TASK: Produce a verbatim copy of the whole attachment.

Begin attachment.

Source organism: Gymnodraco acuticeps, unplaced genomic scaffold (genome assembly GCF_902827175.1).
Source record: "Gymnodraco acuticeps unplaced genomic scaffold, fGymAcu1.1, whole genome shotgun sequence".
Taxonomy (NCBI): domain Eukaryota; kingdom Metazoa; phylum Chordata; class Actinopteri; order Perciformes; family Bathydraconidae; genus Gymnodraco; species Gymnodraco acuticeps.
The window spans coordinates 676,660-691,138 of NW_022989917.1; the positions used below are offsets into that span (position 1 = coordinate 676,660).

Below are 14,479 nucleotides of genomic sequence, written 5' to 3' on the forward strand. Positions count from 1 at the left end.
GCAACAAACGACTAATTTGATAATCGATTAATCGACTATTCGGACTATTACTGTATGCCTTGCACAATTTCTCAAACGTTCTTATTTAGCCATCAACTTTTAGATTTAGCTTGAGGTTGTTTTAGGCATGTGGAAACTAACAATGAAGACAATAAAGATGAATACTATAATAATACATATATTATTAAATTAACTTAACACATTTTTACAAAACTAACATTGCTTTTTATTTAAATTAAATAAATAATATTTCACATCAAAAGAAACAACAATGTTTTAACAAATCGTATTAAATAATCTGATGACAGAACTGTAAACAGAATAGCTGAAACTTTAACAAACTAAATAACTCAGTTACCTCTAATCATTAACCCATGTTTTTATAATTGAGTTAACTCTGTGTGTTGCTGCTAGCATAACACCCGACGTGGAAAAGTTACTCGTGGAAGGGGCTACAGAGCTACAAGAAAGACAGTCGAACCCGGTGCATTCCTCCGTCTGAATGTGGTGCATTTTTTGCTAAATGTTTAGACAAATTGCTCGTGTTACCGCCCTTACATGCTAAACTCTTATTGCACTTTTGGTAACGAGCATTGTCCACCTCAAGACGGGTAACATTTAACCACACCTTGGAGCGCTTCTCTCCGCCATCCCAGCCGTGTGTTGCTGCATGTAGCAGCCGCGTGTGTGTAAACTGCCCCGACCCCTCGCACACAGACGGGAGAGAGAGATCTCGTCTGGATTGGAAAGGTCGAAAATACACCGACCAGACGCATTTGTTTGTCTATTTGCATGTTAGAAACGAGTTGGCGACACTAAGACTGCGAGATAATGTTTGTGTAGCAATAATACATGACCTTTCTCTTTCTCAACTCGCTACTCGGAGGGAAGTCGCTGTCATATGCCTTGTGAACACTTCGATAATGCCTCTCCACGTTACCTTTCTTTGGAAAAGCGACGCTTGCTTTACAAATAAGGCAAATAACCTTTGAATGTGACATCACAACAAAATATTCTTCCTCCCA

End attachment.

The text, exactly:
Source organism: Gymnodraco acuticeps, unplaced genomic scaffold (genome assembly GCF_902827175.1).
Source record: "Gymnodraco acuticeps unplaced genomic scaffold, fGymAcu1.1, whole genome shotgun sequence".
Taxonomy (NCBI): domain Eukaryota; kingdom Metazoa; phylum Chordata; class Actinopteri; order Perciformes; family Bathydraconidae; genus Gymnodraco; species Gymnodraco acuticeps.
The window spans coordinates 676,660-691,138 of NW_022989917.1; the positions used below are offsets into that span (position 1 = coordinate 676,660).

Below are 14,479 nucleotides of genomic sequence, written 5' to 3' on the forward strand. Positions count from 1 at the left end.
GCAACAAACGACTAATTTGATAATCGATTAATCGACTATTCGGACTATTACTGTATGCCTTGCACAATTTCTCAAACGTTCTTATTTAGCCATCAACTTTTAGATTTAGCTTGAGGTTGTTTTAGGCATGTGGAAACTAACAATGAAGACAATAAAGATGAATACTATAATAATACATATATTATTAAATTAACTTAACACATTTTTACAAAACTAACATTGCTTTTTATTTAAATTAAATAAATAATATTTCACATCAAAAGAAACAACAATGTTTTAACAAATCGTATTAAATAATCTGATGACAGAACTGTAAACAGAATAGCTGAAACTTTAACAAACTAAATAACTCAGTTACCTCTAATCATTAACCCATGTTTTTATAATTGAGTTAACTCTGTGTGTTGCTGCTAGCATAACACCCGACGTGGAAAAGTTACTCGTGGAAGGGGCTACAGAGCTACAAGAAAGACAGTCGAACCCGGTGCATTCCTCCGTCTGAATGTGGTGCATTTTTTGCTAAATGTTTAGACAAATTGCTCGTGTTACCGCCCTTACATGCTAAACTCTTATTGCACTTTTGGTAACGAGCATTGTCCACCTCAAGACGGGTAACATTTAACCACACCTTGGAGCGCTTCTCTCCGCCATCCCAGCCGTGTGTTGCTGCATGTAGCAGCCGCGTGTGTGTAAACTGCCCCGACCCCTCGCACACAGACGGGAGAGAGAGATCTCGTCTGGATTGGAAAGGTCGAAAATACACCGACCAGACGCATTTGTTTGTCTATTTGCATGTTAGAAACGAGTTGGCGACACTAAGACTGCGAGATAATGTTTGTGTAGCAATAATACATGACCTTTCTCTTTCTCAACTCGCTACTCGGAGGGAAGTCGCTGTCATATGCCTTGTGAACACTTCGATAATGCCTCTCCACGTTACCTTTCTTTGGAAAAGCGACGCTTGCTTTACAAATAAGGCAAATAACCTTTGAATGTGACATCACAACAAAATATTCTTCCTCCCA